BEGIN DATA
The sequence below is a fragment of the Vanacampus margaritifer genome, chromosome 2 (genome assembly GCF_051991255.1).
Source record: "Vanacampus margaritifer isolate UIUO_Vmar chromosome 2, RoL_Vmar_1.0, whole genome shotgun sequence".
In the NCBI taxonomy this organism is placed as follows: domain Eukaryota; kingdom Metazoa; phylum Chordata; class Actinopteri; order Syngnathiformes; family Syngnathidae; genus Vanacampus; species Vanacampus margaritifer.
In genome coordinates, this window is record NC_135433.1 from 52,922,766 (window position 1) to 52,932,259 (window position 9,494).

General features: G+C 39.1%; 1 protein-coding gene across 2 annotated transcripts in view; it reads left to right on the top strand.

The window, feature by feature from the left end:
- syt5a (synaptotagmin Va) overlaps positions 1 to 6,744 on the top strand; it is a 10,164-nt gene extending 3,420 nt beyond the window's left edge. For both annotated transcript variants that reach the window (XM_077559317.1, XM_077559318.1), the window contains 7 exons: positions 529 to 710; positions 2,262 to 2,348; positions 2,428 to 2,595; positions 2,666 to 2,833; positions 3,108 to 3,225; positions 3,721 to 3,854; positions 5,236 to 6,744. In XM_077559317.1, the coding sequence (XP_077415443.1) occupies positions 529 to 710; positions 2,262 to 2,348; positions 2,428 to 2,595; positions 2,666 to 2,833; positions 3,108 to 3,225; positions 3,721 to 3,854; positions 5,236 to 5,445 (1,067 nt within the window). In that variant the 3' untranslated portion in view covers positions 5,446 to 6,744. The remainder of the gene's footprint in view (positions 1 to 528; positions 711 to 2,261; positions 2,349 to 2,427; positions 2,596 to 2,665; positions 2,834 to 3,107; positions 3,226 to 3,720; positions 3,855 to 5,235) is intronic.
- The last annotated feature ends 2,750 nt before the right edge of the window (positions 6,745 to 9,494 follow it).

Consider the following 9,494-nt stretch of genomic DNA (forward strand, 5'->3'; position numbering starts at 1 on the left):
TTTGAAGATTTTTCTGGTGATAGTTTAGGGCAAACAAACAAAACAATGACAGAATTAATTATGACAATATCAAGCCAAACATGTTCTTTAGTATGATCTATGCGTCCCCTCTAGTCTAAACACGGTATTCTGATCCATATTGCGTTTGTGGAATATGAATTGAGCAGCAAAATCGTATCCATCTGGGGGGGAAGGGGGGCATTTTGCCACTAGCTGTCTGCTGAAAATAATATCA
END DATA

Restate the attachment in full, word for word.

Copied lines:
The sequence below is a fragment of the Vanacampus margaritifer genome, chromosome 2 (genome assembly GCF_051991255.1).
Source record: "Vanacampus margaritifer isolate UIUO_Vmar chromosome 2, RoL_Vmar_1.0, whole genome shotgun sequence".
In the NCBI taxonomy this organism is placed as follows: domain Eukaryota; kingdom Metazoa; phylum Chordata; class Actinopteri; order Syngnathiformes; family Syngnathidae; genus Vanacampus; species Vanacampus margaritifer.
In genome coordinates, this window is record NC_135433.1 from 52,922,766 (window position 1) to 52,932,259 (window position 9,494).

General features: G+C 39.1%; 1 protein-coding gene across 2 annotated transcripts in view; it reads left to right on the top strand.

The window, feature by feature from the left end:
- syt5a (synaptotagmin Va) overlaps positions 1 to 6,744 on the top strand; it is a 10,164-nt gene extending 3,420 nt beyond the window's left edge. For both annotated transcript variants that reach the window (XM_077559317.1, XM_077559318.1), the window contains 7 exons: positions 529 to 710; positions 2,262 to 2,348; positions 2,428 to 2,595; positions 2,666 to 2,833; positions 3,108 to 3,225; positions 3,721 to 3,854; positions 5,236 to 6,744. In XM_077559317.1, the coding sequence (XP_077415443.1) occupies positions 529 to 710; positions 2,262 to 2,348; positions 2,428 to 2,595; positions 2,666 to 2,833; positions 3,108 to 3,225; positions 3,721 to 3,854; positions 5,236 to 5,445 (1,067 nt within the window). In that variant the 3' untranslated portion in view covers positions 5,446 to 6,744. The remainder of the gene's footprint in view (positions 1 to 528; positions 711 to 2,261; positions 2,349 to 2,427; positions 2,596 to 2,665; positions 2,834 to 3,107; positions 3,226 to 3,720; positions 3,855 to 5,235) is intronic.
- The last annotated feature ends 2,750 nt before the right edge of the window (positions 6,745 to 9,494 follow it).

Consider the following 9,494-nt stretch of genomic DNA (forward strand, 5'->3'; position numbering starts at 1 on the left):
TTTGAAGATTTTTCTGGTGATAGTTTAGGGCAAACAAACAAAACAATGACAGAATTAATTATGACAATATCAAGCCAAACATGTTCTTTAGTATGATCTATGCGTCCCCTCTAGTCTAAACACGGTATTCTGATCCATATTGCGTTTGTGGAATATGAATTGAGCAGCAAAATCGTATCCATCTGGGGGGGAAGGGGGGCATTTTGCCACTAGCTGTCTGCTGAAAATAATATCA